I had indeed come to Paris to tour these things. But first, my curiosity led me to 16 Rue Michel le Comte where I slipped into a cozy window seat at a cafe serving frothy cappuccinos, buttery croissants, chilled champagne, and robust cheeses — all in the company of cats.
Le Café des Chats is a feline fantasy turned real life labor of love for proprietor Margaux Gandelon. A year old, the first cat cafe established in France has already exceeded expectations with weekend reservations (especially for brunch) booking weeks in advance.
“I wanted to open a cafe,” Gandelon said. “I dreamed of one where humans and animals could go hand in paw.” Add her passion for all-things culinary and cuddly, and voilà, the concept was born.
The two-story space is full of vintage pieces: oversized leather sofas, distressed wood furniture, a piano on the lower level. The mood is calm, cool, and collected one minute as felines nap in the fetal position. “It’s a bit like having a cup of Earl Grey with your favorite aunt,” Gandelon explained. But the vibe can turn tail-spinning as cats slink between posts and playthings to scratch and sniff.
Twelve cats, adopted from various animal protection associations, call the cafe their home for as long as they’re happy and healthy. When a resident becomes ill, Gandelon is committed to finding a nurturing habitat where the cat can continue its nine lives with a retirement contribution set aside by the business.
In an effort to bridge the gap between rescue organizations and families looking for a furry friend, this animal lover (she has a dog and pony at home) is working to institute an adoption program for new cats at the cafe.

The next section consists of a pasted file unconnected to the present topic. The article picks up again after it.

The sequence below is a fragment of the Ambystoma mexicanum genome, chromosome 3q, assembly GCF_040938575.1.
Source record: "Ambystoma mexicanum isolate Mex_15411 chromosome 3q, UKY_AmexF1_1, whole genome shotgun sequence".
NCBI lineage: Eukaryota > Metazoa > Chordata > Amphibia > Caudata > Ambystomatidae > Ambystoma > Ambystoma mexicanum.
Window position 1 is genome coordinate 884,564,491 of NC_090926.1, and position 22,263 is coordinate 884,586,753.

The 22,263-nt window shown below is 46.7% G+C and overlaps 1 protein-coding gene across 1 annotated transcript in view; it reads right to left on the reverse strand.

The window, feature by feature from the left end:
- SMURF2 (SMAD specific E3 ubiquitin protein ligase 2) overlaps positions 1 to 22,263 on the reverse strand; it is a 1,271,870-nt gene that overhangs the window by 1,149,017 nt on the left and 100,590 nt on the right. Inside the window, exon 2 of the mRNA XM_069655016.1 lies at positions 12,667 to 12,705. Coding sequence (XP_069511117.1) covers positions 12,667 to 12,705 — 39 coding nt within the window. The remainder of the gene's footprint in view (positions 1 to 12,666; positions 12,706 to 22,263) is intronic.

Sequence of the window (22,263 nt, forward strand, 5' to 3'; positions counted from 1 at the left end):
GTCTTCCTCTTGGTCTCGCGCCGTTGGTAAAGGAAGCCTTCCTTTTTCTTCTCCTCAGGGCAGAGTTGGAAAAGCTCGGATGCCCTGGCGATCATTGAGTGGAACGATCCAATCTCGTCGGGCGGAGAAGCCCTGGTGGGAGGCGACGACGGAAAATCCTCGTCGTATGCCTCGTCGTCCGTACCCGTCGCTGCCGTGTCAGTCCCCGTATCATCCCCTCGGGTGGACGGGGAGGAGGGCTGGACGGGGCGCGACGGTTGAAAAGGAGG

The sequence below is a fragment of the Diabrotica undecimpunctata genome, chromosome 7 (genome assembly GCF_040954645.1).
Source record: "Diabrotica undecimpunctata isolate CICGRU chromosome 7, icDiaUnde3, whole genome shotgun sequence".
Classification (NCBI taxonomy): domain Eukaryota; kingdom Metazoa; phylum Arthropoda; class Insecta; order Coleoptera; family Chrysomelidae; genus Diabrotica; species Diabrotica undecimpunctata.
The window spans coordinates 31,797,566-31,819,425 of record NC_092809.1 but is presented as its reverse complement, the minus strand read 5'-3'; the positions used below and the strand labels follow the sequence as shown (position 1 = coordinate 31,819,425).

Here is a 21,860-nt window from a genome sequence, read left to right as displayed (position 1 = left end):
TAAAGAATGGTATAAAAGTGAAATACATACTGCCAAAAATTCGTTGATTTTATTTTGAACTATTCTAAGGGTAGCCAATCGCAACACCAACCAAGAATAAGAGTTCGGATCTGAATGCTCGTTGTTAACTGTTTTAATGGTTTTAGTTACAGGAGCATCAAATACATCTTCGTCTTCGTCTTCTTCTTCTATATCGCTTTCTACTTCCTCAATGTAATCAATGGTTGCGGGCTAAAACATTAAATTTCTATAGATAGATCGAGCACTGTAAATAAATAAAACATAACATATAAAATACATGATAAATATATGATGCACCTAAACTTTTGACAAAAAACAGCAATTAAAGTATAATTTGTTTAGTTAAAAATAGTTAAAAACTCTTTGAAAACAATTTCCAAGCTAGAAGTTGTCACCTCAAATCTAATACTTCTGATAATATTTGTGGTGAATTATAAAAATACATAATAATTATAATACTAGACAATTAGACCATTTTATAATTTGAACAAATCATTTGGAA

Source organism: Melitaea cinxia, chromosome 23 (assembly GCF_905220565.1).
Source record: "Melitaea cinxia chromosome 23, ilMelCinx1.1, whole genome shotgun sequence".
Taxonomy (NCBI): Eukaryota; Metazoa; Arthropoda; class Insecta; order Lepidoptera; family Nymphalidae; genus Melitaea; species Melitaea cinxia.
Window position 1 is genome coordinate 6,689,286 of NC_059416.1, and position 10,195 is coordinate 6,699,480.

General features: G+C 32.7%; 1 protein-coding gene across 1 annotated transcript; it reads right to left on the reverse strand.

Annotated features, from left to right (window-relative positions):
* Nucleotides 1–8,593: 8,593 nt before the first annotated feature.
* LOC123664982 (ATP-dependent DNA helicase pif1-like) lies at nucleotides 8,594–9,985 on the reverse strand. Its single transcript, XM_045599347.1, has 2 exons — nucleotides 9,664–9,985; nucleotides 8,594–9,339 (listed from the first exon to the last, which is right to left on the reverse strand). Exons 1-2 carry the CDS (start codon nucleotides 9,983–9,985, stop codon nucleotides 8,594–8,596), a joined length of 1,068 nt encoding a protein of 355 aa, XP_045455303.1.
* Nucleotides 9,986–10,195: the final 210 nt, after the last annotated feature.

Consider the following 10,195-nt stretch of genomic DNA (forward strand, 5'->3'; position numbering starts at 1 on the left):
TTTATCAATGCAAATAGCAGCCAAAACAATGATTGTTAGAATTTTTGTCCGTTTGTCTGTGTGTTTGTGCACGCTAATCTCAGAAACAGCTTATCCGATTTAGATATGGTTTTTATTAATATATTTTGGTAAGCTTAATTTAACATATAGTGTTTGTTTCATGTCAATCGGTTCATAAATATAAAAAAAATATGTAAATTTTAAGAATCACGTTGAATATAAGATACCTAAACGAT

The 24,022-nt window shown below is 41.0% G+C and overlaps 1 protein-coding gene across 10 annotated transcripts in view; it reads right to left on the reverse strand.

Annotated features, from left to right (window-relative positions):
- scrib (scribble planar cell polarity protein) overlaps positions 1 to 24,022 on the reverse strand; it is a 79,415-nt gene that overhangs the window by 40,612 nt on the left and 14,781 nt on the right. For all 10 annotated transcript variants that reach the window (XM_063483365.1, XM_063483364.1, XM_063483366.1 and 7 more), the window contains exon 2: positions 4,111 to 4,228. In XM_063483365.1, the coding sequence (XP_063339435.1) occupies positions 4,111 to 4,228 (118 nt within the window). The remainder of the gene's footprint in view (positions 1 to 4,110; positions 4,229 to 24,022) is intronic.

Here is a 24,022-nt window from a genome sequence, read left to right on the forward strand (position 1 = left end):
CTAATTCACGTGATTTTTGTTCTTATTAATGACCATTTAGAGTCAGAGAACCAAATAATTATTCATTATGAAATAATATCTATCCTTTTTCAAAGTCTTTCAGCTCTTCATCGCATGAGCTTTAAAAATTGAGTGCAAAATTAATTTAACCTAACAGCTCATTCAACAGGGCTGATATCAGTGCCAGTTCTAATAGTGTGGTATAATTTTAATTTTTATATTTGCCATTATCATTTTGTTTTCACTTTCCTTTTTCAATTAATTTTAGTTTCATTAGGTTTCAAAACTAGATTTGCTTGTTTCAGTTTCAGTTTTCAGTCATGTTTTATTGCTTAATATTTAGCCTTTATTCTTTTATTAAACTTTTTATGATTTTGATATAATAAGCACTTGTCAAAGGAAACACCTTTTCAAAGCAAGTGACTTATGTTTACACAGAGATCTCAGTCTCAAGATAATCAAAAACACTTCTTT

“We are quite picky when it comes to adoption,” Gandelon said. “It’s not ‘Will you have a cheesecake and a kitty to go?’ but more ‘How lovely of you to consider adopting one of our tenants. Have some tea and let’s talk.’ ”
Le Café des Chats has been such a success, according to Gandelon, that she felt compelled to open a second location. The sister spot for the cat- and coffee-crazed in Paris has been purring at 9 Rue Sedaine since early September. The space is modern in contrast to its predecessor and doesn’t require a reservation, but the cats meow and purr all the same.
“Lifestyles are becoming increasingly pet-unfriendly in densely populated cities, but people still love to be around animals,” said Lauren Pears, the director of Lady Dinah’s Cat Emporium in London. The tea house has received a roaring reception with sold-out reservations since its March opening. One glimpse inside and you’ll find city-dwellers catching their feline fix as cats lounge on Victorian-style camelback sofas and soak up the scene from atop vintage valises.
With restaurant health and safety codes more stringent in the United States, the feline and food concept hasn’t quite clawed its way to completion. In April, Purina ONE gave New York a taste. The cat food brand partnered with the North Shore Animal League to promote feline health and adoption by way of a pop-up cafe. More than 2,000 guests visited the Bowery Street space for cuddles with kitties and complimentary cups of “catachino” (a cappuccino with a foam cat face).
Even Boston has fancied the thought of feasting among felines. In 2013, Miaou Boston announced plans to open the city’s first cat cafe — a place where (according to the Twitter bio) “patrons can eat small meals and drink beverages while in the company of cuddly rescue felines.” But the endeavor has been mum on social media for the past year, and messages sent to Miaou Boston for comment went unanswered.
Noelle Barbosa can be reached at firstname.lastname@example.org.